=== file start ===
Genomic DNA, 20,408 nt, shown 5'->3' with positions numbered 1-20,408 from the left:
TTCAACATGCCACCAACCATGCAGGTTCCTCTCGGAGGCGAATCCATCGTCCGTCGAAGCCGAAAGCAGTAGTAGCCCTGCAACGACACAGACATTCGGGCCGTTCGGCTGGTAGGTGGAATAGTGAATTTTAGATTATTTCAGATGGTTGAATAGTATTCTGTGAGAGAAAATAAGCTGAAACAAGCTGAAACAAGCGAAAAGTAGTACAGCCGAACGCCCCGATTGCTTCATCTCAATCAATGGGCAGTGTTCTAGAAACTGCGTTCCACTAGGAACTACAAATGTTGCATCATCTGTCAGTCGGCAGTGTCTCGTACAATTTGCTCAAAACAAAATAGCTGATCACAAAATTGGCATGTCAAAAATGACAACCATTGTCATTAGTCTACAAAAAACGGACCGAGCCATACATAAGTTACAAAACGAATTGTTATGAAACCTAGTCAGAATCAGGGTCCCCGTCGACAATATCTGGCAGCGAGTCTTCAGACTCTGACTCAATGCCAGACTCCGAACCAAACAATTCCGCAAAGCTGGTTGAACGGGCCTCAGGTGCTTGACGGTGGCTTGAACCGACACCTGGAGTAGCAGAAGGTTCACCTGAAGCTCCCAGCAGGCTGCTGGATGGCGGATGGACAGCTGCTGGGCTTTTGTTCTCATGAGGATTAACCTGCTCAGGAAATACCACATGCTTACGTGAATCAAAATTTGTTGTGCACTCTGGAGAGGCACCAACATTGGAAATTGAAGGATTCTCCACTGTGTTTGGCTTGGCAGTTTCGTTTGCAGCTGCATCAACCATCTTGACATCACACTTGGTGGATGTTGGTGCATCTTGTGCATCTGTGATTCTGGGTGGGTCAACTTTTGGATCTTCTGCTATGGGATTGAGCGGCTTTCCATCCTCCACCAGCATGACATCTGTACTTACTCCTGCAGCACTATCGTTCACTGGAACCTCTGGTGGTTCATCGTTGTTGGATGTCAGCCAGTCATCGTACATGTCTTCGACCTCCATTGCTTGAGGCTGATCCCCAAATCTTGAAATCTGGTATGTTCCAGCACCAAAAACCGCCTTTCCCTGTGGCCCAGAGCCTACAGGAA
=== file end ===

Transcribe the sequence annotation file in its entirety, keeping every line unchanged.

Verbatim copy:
Genomic DNA, 20,408 nt, shown 5'->3' with positions numbered 1-20,408 from the left:
TTCAACATGCCACCAACCATGCAGGTTCCTCTCGGAGGCGAATCCATCGTCCGTCGAAGCCGAAAGCAGTAGTAGCCCTGCAACGACACAGACATTCGGGCCGTTCGGCTGGTAGGTGGAATAGTGAATTTTAGATTATTTCAGATGGTTGAATAGTATTCTGTGAGAGAAAATAAGCTGAAACAAGCTGAAACAAGCGAAAAGTAGTACAGCCGAACGCCCCGATTGCTTCATCTCAATCAATGGGCAGTGTTCTAGAAACTGCGTTCCACTAGGAACTACAAATGTTGCATCATCTGTCAGTCGGCAGTGTCTCGTACAATTTGCTCAAAACAAAATAGCTGATCACAAAATTGGCATGTCAAAAATGACAACCATTGTCATTAGTCTACAAAAAACGGACCGAGCCATACATAAGTTACAAAACGAATTGTTATGAAACCTAGTCAGAATCAGGGTCCCCGTCGACAATATCTGGCAGCGAGTCTTCAGACTCTGACTCAATGCCAGACTCCGAACCAAACAATTCCGCAAAGCTGGTTGAACGGGCCTCAGGTGCTTGACGGTGGCTTGAACCGACACCTGGAGTAGCAGAAGGTTCACCTGAAGCTCCCAGCAGGCTGCTGGATGGCGGATGGACAGCTGCTGGGCTTTTGTTCTCATGAGGATTAACCTGCTCAGGAAATACCACATGCTTACGTGAATCAAAATTTGTTGTGCACTCTGGAGAGGCACCAACATTGGAAATTGAAGGATTCTCCACTGTGTTTGGCTTGGCAGTTTCGTTTGCAGCTGCATCAACCATCTTGACATCACACTTGGTGGATGTTGGTGCATCTTGTGCATCTGTGATTCTGGGTGGGTCAACTTTTGGATCTTCTGCTATGGGATTGAGCGGCTTTCCATCCTCCACCAGCATGACATCTGTACTTACTCCTGCAGCACTATCGTTCACTGGAACCTCTGGTGGTTCATCGTTGTTGGATGTCAGCCAGTCATCGTACATGTCTTCGACCTCCATTGCTTGAGGCTGATCCCCAAATCTTGAAATCTGGTATGTTCCAGCACCAAAAACCGCCTTTCCCTGTGGCCCAGAGCCTACAGGAA